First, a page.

So perhaps I do have an absolute definition of "evil" as deliberate action contrary to the dictates of conscience - even though it is one I cannot ever truly test with regard to another person because I don't have access to their internal mental processes. Despite that untestability, the evilness of any particular act is either true or false independent of the observer (though not the actor). But then being evil is not a property of the act itself but rather of its relation to the conscience (or perhaps to a religious the "soul") of the actor. So even though the definition of evil is absolute, the evilness of a particular action is relative.
Of course, if I am going to suggest that Briggs, though probably not evil, is maybe "bad" then I guess I do need to say what I would mean by that as well.
Even though I do use those words I do not have an absolute definition of “good” and “bad”, but as I said before, for me that is still not a problem.
When I say some action is “bad” or “wrong” I am merely expressing my own feelings and I do not believe that anyone else’s such assertions have any more absolute (ie observer-independent) content than my own.
This does not mean that discussions of ethics (and aesthetics) are pointless, but logical argument may play only a small part in them. How we feel about things influences our behaviour and my own sense of ethics does not rule out trying to persuade others to change their ethical and aesthetic positions. Since the object of such arguments is more to change feelings than opinions I have no objection to the use of appeal to emotions in such arguments. (The only problem is that if it’s so blatant that the manipulative intent becomes clear then it might not be effective.)
Note: Really this wouldn’t have been be a bad post if Briggs could only suppress his tendency to throw in egregious straw men at every opportunity. It’s especially discouraging when he raises a topic about which there might be some interesting things to say which get smothered and lost in the overwhelming mass of “cleverly” inserted straw.
This leaves me with more sympathy than I expected to have for the Syrian gov't position - specifically with regard to the need for the terms to explicitly disavow terrorist Wahabi elements in the opposition. And I am also puzzled by the exclusion of Iran when Saudis are included. Ban Ki-Moon's weird invitation certainly looked inept though - but perhaps he was playing at a different level from what appeared on the surface.(But from this account I would have to say that the Americans fucked it up - deliberately)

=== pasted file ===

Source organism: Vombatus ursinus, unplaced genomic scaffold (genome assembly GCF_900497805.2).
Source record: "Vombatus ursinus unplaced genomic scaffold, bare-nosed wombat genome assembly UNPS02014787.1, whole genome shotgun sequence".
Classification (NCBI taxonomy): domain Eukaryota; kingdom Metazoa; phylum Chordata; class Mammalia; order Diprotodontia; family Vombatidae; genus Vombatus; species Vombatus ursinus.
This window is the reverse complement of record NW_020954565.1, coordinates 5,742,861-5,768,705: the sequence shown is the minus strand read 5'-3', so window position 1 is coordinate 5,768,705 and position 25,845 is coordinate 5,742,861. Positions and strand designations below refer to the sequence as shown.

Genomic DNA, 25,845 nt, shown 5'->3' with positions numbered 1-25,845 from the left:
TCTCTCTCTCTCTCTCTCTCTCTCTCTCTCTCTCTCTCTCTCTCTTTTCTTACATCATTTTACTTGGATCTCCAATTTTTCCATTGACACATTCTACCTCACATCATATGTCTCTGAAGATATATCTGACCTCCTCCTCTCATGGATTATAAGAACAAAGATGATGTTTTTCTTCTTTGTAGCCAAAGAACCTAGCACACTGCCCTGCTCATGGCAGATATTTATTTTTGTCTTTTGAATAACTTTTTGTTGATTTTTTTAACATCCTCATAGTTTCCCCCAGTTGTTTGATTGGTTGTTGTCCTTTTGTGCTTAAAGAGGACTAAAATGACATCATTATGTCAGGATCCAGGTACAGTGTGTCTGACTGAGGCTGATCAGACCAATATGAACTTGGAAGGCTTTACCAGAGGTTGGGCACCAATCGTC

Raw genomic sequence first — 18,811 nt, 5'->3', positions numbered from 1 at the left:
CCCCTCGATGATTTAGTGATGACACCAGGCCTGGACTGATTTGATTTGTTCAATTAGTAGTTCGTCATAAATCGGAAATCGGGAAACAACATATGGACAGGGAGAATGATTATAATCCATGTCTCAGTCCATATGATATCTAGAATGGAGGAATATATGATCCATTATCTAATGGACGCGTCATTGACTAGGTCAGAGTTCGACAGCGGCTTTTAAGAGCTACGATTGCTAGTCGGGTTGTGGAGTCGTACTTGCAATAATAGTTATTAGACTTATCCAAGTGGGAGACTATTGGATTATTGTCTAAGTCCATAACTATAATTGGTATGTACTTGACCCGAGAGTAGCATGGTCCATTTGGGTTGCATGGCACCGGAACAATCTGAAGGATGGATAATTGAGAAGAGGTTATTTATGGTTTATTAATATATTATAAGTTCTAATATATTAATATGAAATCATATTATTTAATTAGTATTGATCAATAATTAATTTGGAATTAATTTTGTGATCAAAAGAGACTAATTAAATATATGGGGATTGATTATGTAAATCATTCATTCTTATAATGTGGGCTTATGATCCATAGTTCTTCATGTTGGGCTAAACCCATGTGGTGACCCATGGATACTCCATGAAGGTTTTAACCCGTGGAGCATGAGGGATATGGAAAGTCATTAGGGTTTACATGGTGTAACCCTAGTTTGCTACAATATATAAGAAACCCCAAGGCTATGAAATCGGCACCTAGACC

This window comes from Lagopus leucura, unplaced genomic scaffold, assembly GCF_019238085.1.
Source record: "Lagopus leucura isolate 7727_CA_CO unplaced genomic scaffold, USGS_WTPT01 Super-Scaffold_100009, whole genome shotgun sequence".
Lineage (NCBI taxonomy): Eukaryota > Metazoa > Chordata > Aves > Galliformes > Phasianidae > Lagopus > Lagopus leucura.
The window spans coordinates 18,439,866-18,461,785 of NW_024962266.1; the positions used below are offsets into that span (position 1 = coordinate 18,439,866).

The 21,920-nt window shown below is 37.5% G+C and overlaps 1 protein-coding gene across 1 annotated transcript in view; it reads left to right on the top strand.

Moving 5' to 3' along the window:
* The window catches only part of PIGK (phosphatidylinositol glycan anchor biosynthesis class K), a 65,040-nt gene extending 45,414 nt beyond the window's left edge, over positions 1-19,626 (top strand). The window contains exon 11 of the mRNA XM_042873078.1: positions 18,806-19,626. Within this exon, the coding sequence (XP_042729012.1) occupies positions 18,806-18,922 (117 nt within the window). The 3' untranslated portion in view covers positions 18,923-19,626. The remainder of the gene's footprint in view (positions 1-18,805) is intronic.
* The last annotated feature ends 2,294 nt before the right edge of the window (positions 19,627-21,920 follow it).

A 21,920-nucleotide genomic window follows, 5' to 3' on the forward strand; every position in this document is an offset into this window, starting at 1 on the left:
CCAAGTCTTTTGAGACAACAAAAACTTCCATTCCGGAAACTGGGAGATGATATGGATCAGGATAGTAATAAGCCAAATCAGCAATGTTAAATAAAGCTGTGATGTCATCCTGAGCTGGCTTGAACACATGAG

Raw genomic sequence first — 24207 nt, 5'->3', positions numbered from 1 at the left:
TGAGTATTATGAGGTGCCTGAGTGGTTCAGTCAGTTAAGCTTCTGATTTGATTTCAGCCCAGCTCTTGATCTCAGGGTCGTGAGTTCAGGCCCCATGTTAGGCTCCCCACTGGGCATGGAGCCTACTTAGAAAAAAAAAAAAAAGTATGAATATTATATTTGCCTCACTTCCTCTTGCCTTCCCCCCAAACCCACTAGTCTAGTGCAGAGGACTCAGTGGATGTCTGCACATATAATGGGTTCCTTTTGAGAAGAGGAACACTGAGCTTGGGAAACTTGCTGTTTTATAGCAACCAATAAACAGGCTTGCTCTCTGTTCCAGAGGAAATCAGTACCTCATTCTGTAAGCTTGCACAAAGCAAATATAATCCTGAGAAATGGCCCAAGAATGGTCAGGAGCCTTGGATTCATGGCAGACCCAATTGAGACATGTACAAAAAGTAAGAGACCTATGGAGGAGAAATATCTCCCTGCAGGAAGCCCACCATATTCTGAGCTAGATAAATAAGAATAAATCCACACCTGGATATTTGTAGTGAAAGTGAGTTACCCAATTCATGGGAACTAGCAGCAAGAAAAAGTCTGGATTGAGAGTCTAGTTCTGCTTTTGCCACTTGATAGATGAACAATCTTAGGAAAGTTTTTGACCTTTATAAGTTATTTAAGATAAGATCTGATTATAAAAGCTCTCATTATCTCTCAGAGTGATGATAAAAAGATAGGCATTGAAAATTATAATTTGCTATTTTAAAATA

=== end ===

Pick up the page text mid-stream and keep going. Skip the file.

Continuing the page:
P.S. The live breaking news format is engaging but in this context I don't like reverse chronological order and would prefer to see chronological order with latest displayed and a scroll-back option.
Kenan Malik starts the year with a preview of FIVE BOOKS TO ARGUE WITH.
The best kind of book, to my mind, is the kind of book you can have an argument with. Not a book so wrong that I want to throw it across the room, but one that I disagree with and yet find challenging enough to force me to re-examine my own views, and often to put down my disagreements in writing to help me better to clarify them.
For me, not being much of a historian, the first, fourth, and last on Malik's list look most interesting.
He starts with Joshua Greene's 'Moral Tribes:Emotion, Reason, and the Gap Between Us and Them' which ties in nicely with my own interest in how we can control the dangerous effects of our tendency to form aggressively competing identity groups.
This ties in with his own forthcoming book 'The Quest for a Moral Compass' parts of which apparently come from a talk on ‘Science, morality and the Euthyphro dilemma’; a review of Sam Harris’ The Moral Landscape; and a critique of Alex Rosenberg’s moral nihilism.
Roger Scruton's 'The Soul of the World',according to the blurb as excerpted by Malik, " ‘defends the experience of the sacred against today’s fashionable forms of atheism’. For Scruton, ‘To be fully alive – and to understand what we are – is to acknowledge the reality of sacred things’. The book is not ‘an argument for the existence of God, or a defense of the truth of religion’ but ‘an extended reflection on why a sense of the sacred is essential to human life – and what the final loss of the sacred would mean' "
I will be curious to see how Scruton sees 'today’s fashionable forms of atheism' as necessarily threatening that basic 'sense of the sacred' - and also to see how Malik responds.
The last book on Malik's list, Nicholas Wade's 'A Troublesome Inheritance: Genes, Race, and Human History' may well be a dangerous and unnecessary exploration, but just because a concept can be misused doesn't mean it has no meaning, and despite Malik's reasonably thoughtful but ultimately disappointing effort at fence-sitting I don't think (as I have previously noted here, here, and here) that we can realistically deny the possibility of defining "race" (in various ways) as a possibly useful scientific concept. Whether we should make use of it is another matter and I remain nervous about where Wade may want to go.
Re Malik on the fence:
It is always a bad sign when people throw around expressions like "85% of variation" without saying what they mean and Malik's failure to understand the Leewontin Fallacy had to be pointed out to him in the comments by Lou Jost.